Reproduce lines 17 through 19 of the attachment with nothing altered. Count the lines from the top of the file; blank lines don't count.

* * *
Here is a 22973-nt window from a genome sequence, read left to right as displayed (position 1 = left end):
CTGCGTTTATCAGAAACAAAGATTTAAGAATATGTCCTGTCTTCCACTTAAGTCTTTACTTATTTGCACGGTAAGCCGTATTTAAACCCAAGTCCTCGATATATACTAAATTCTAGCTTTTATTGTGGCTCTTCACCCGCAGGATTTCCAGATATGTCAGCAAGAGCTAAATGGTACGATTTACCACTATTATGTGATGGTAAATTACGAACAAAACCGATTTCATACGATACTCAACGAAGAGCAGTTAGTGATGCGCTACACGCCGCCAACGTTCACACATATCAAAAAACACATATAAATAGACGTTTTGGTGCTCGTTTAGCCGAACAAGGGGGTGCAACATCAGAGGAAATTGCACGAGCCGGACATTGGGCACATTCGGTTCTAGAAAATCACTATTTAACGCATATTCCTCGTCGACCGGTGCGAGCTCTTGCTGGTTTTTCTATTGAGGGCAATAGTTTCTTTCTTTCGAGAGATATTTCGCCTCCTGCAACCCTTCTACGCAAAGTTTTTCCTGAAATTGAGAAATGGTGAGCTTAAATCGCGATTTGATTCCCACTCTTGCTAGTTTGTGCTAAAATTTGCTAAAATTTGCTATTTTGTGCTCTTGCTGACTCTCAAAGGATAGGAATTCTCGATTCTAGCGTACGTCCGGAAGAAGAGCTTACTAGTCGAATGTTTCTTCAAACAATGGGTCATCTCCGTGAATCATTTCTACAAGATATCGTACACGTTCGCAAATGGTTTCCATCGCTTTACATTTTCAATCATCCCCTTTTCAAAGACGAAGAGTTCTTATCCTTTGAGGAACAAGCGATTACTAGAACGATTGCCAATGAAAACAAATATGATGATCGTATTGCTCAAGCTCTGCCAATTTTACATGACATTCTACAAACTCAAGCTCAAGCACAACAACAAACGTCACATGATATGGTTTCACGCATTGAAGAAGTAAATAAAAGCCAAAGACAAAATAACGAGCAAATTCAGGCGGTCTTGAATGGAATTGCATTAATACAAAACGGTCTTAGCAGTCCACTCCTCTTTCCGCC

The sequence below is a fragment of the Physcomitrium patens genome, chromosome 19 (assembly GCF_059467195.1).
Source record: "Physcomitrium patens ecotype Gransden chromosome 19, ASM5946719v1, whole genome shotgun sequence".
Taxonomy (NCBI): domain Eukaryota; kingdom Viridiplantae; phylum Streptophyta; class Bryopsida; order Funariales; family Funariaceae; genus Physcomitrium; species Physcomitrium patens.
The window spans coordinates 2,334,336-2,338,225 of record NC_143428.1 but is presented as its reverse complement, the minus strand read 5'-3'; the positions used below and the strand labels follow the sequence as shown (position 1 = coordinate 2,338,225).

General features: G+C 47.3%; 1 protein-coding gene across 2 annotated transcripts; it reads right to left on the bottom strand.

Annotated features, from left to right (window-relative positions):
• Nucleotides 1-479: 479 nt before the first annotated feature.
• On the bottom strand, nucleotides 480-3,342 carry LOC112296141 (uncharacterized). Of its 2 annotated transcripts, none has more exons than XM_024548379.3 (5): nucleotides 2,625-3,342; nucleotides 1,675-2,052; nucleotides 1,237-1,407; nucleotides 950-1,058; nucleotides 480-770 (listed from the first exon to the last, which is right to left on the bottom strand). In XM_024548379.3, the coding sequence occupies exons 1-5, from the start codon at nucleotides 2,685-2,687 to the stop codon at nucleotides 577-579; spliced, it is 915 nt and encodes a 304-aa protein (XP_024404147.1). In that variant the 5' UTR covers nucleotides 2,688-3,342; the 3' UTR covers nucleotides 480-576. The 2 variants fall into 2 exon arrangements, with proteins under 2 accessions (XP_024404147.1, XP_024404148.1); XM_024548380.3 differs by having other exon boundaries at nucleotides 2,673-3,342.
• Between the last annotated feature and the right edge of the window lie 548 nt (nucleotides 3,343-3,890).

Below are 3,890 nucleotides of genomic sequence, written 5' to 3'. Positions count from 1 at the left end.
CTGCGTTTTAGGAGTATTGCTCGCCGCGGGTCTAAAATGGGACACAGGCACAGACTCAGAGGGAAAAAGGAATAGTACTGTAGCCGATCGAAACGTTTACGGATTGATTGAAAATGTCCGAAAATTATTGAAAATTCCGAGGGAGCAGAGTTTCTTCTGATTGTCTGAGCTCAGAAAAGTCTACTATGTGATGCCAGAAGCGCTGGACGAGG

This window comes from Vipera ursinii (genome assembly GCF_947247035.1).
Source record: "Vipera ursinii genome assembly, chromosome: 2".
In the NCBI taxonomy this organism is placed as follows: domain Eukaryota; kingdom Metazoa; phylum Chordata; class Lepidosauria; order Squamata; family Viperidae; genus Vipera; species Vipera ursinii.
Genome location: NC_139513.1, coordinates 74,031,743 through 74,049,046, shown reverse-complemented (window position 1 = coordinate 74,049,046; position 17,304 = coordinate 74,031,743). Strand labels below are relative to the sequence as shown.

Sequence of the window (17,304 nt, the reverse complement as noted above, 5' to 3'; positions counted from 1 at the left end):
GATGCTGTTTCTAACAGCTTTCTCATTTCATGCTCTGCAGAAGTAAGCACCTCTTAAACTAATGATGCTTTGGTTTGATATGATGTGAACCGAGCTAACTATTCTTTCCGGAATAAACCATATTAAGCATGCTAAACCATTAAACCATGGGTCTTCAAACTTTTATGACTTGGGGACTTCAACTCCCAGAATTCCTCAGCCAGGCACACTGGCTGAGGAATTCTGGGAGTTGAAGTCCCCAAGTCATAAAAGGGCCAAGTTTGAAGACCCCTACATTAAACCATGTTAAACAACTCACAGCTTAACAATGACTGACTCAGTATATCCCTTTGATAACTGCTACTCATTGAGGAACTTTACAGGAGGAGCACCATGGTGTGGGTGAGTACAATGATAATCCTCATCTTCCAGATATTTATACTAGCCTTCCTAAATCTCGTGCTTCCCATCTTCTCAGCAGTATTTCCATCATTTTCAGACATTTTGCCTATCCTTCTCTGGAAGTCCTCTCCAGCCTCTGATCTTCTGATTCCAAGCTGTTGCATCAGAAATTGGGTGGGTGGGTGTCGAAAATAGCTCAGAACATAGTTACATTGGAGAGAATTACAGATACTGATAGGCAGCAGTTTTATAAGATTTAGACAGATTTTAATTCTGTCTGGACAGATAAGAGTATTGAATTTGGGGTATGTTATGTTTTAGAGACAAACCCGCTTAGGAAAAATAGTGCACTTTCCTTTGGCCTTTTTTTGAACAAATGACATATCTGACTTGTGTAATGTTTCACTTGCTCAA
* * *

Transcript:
Genome location: NC_139513.1, coordinates 74,031,743 through 74,049,046, shown reverse-complemented (window position 1 = coordinate 74,049,046; position 17,304 = coordinate 74,031,743). Strand labels below are relative to the sequence as shown.

Sequence of the window (17,304 nt, the reverse complement as noted above, 5' to 3'; positions counted from 1 at the left end):
GATGCTGTTTCTAACAGCTTTCTCATTTCATGCTCTGCAGAAGTAAGCACCTCTTAAACTAATGATGCTTTGGTTTGATATGATGTGAACCGAGCTAACTATTCTTTCCGGAATAAACCATATTAAGCATGCTAAACCATTAAACCATGGGTCTTCAAACTTTTATGACTTGGGGACTTCAACTCCCAGAATTCCTCAGCCAGGCACACTGGCTGAGGAATTCTGGGAGTTGAAGTCCCCAAGTCATAAAAGGGCCAAGTTTGAAGACCCCTACATTAAACCATGTTAAACAACTCACAGCTTAACAATGACTGACTCAGTATATCCCTTTGATAACTGCTACTCATTGAGGAACTTTACAGGAGGAGCACCATGGTGTGGGTGAGTACAATGATAATCCTCATCTTCCAGATATTTATACTAGCCTTCCTAAATCTCGTGCTTCCCATCTTCTCAGCAGTATTTCCATCATTTTCAGACATTTTGCCTATCCTTCTCTGGAAGTCCTCTCCAGCCTCTGATCTTCTGATTCCAAGCTGTTGCATCAGAAATTGGGTGGGTGGGTGTCGAAAATAGCTCAGAACATAGTTACATTGGAGAGAATTACAGATACTGATAGGCAGCAGTTTTATAAGATTTAGACAGATTTTAATTCTGTCTGGACAGATAAGAGTATTGAATTTGGGGTATGTTATGTTTTAGAGACAAACCCGCTTAGGAAAAATAGTGCACTTTCCTTTGGCCTTTTTTTGAACAAATGACATATCTGACTTGTGTAATGTTTCACTTGCTCAA